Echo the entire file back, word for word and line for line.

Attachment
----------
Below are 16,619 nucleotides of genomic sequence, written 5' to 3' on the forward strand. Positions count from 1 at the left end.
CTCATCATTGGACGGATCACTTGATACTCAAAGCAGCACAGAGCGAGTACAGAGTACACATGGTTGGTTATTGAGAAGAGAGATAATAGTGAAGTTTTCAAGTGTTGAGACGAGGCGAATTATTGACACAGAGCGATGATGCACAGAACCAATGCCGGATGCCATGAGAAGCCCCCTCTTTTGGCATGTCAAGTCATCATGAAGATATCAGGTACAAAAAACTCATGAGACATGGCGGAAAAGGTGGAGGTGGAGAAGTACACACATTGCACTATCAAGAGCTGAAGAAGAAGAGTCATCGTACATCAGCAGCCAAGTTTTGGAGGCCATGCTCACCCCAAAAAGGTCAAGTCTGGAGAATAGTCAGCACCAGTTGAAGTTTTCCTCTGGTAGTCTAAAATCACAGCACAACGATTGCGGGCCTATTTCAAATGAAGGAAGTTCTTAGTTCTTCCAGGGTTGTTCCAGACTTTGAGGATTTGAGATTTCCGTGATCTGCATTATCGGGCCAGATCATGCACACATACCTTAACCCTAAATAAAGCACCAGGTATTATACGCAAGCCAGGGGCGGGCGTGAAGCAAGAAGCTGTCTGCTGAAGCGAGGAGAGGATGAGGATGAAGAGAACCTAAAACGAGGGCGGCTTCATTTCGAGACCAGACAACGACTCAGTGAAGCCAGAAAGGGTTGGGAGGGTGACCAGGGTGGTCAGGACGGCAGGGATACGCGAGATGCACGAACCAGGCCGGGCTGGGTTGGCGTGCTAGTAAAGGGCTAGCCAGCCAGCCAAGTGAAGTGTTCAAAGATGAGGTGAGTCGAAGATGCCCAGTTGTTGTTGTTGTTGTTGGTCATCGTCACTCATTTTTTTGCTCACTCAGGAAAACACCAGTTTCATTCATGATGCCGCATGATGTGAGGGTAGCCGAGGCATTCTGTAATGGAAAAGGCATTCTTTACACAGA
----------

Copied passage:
Below are 16,619 nucleotides of genomic sequence, written 5' to 3' on the forward strand. Positions count from 1 at the left end.
CTCATCATTGGACGGATCACTTGATACTCAAAGCAGCACAGAGCGAGTACAGAGTACACATGGTTGGTTATTGAGAAGAGAGATAATAGTGAAGTTTTCAAGTGTTGAGACGAGGCGAATTATTGACACAGAGCGATGATGCACAGAACCAATGCCGGATGCCATGAGAAGCCCCCTCTTTTGGCATGTCAAGTCATCATGAAGATATCAGGTACAAAAAACTCATGAGACATGGCGGAAAAGGTGGAGGTGGAGAAGTACACACATTGCACTATCAAGAGCTGAAGAAGAAGAGTCATCGTACATCAGCAGCCAAGTTTTGGAGGCCATGCTCACCCCAAAAAGGTCAAGTCTGGAGAATAGTCAGCACCAGTTGAAGTTTTCCTCTGGTAGTCTAAAATCACAGCACAACGATTGCGGGCCTATTTCAAATGAAGGAAGTTCTTAGTTCTTCCAGGGTTGTTCCAGACTTTGAGGATTTGAGATTTCCGTGATCTGCATTATCGGGCCAGATCATGCACACATACCTTAACCCTAAATAAAGCACCAGGTATTATACGCAAGCCAGGGGCGGGCGTGAAGCAAGAAGCTGTCTGCTGAAGCGAGGAGAGGATGAGGATGAAGAGAACCTAAAACGAGGGCGGCTTCATTTCGAGACCAGACAACGACTCAGTGAAGCCAGAAAGGGTTGGGAGGGTGACCAGGGTGGTCAGGACGGCAGGGATACGCGAGATGCACGAACCAGGCCGGGCTGGGTTGGCGTGCTAGTAAAGGGCTAGCCAGCCAGCCAAGTGAAGTGTTCAAAGATGAGGTGAGTCGAAGATGCCCAGTTGTTGTTGTTGTTGTTGGTCATCGTCACTCATTTTTTTGCTCACTCAGGAAAACACCAGTTTCATTCATGATGCCGCATGATGTGAGGGTAGCCGAGGCATTCTGTAATGGAAAAGGCATTCTTTACACAGA